Canadian Solar (NASDAQ:CSIQ) reported great Q4 earnings with an EPS of $1.05 and revenue of $1.12bn, beating analysts estimates. After issuing "soft" guidance, the stock was sent down by 13%. Management guided for $2.9bn to $3.1bn in 2016 vs. revenue of $3.47bn in 2015. The guidance provided by management can be seen as very conservative given the fact that it excludes the potential sale of some of its OECD plants, in which case revenue for the full year of 2016 is expected to be in the range of $3.2bn to $3.6bn. As a result, I consider the shares to be significantly undervalued.
CSIQ data by YCharts
Canadian Solar operates in the solar PV industry through its module manufacturing and project development business. I consider it to be one of the better solar stocks in the industry today as it is conservatively managed and undertaking a significant capacity expansion plan. The company is increasing its manufacturing capacity to meet expected strong growth in demand for its solar products across the globe. Equally as important, CSIQ is continuing to make impressive progress in the buildout of their total energy or total solutions business, with 398 MW of solar plants in operation, a late-stage project pipeline totaling 2.0GW in execution, and an early stage project pipeline of 8.3GW in development, 2.6 GW of which is in the US and will benefit from the recent ITC extension.
Its solar projects will eventually be monetized either through a yieldco, direct sales or a combination of the two. CSIQ already filed a yieldco registration statement. However, considering the fact that the yieldco market is not in a very good shape at the moment, management remains flexible and will, if needed, keep selling projects as it has done in the past.
Source: CSIQ IR presentation March 2016
Its solar power plant assets in OECD countries are expected to reach 1.1 GW by the end of 2016. Management estimates that the resale value of these assets is roughly $2.5 billion. In addition, it is estimated that electricity revenue from these solar power plants, on an annualized run-rate basis, is approximately $160-170 million at the end of 2016. The company remains flexible in order to maximize shareholder returns. It is clear that if CSIQ decides to sell some of its plants, revenue will be significantly higher than its reported guidance. I think that the market greatly underestimates the potential value unlocked by dropping these assets to a yieldco, selling the projects or a combination of both.
Manufacturing capacity expansion
The company is increasing its manufacturing capacity to meet strong growth in demand. Module shipments have increased with a CAGR of 80.1% in the past 10 years. It is planning to expand its wafer, cell and module capacities to 1.0 GW, 3.9 GW and 5.73 GW by December 2016. The focus on the module side is to upgrade technology and to improve cost structure through selected capacity investment.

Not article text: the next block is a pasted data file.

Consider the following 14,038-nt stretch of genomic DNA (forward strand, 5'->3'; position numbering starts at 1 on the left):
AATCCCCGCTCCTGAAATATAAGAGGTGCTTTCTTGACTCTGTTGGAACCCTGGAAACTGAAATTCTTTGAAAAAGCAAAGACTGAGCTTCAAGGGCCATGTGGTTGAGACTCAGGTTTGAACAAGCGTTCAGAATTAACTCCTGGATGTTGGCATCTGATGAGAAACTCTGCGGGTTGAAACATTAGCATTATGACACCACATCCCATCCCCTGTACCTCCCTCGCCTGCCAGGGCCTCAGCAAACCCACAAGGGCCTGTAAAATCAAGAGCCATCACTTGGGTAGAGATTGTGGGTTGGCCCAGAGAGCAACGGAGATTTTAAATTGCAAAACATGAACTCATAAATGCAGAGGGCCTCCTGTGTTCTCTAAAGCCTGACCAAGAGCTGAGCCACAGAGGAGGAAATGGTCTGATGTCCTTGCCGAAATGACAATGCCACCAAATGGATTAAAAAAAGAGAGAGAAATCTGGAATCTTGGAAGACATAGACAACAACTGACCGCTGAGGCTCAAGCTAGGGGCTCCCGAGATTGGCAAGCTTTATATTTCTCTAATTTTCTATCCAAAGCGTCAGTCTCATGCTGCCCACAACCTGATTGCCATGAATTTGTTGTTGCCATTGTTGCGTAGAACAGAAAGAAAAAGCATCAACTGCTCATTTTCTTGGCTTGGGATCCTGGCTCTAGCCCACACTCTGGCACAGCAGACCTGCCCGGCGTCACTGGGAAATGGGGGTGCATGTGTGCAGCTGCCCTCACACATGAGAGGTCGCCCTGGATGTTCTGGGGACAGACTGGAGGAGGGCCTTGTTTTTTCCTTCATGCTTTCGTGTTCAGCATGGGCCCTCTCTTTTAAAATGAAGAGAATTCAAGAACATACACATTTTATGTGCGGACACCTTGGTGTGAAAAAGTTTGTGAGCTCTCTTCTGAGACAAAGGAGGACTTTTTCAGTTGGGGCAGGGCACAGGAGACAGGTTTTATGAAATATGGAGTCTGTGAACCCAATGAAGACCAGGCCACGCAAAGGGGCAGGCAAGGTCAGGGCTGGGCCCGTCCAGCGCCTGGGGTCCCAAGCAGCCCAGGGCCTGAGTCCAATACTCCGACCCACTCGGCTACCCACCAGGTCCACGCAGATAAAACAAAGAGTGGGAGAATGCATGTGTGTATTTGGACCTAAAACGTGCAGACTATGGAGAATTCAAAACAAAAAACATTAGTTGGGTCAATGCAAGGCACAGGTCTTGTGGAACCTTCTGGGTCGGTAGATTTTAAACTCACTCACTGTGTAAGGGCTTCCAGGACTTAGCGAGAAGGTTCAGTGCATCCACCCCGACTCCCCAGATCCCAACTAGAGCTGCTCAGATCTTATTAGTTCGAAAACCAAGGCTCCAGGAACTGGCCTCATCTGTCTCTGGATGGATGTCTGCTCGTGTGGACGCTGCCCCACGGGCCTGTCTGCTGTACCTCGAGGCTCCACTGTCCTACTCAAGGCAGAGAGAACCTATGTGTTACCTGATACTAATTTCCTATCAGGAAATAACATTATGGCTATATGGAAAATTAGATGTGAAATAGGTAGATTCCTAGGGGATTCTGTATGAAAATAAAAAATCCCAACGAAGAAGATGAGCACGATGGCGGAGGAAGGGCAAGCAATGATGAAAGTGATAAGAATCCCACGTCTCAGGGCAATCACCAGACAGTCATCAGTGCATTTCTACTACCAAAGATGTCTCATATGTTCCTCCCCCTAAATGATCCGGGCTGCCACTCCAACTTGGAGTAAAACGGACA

Source: CSIQ IR presentation March 2016
The company anticipates an increase in gross profits and gross margins in 2016 as new capacity additions should help in achieving economies of scale. Management expects costs of production to decrease during 2016 as new capacity will lead to fewer external and OEM purchases.
CSIQ is trading at attractive multiples, with a P/E of 6.1 and EV/EBITDA of 6.92. It is often said that CSIQ is trading for a discount because of its China connection, while it is in fact a Canadian company. Even a slight improvement in valuation will result in significant upside. Historically it has been trading with an EV/EBITDA of around 8.
I believe that CSIQ is currently significantly undervalued and that it is an interesting investment opportunity. I present my base and bull cases below. Figures are based on guidance by management. For the full year 2016, the company expects revenue to be in the range of $2.9 billion to $3.1 billion. For my base case I take the midpoint of this guidance (revenue $3.0 billion). If the company decides to sell some of its OECD solar plants, it is expected that revenue will be in the range of $3.2 billion to $3.6 billion. For my bull case I take a revenue forecast of $3.5 billion. Valuation is based upon an EBITDA margin of 10%.
|Estimated Equity Per Share||28.35||35.5|
My base scenario results in a potential upside of 50%, my bull scenario in an upside of 88%.
Canadian Solar is an attractively priced company in a growing sector. After issuing soft guidance the stock declined 13%. This guidance is very conservative as it excludes the sale of some of its solar plants. In my opinion this has created an even more attractive entry point with a potential upside of at least 50%.
Disclosure: I am/we are long CSIQ.
I wrote this article myself, and it expresses my own opinions. I am not receiving compensation for it (other than from Seeking Alpha). I have no business relationship with any company whose stock is mentioned in this article.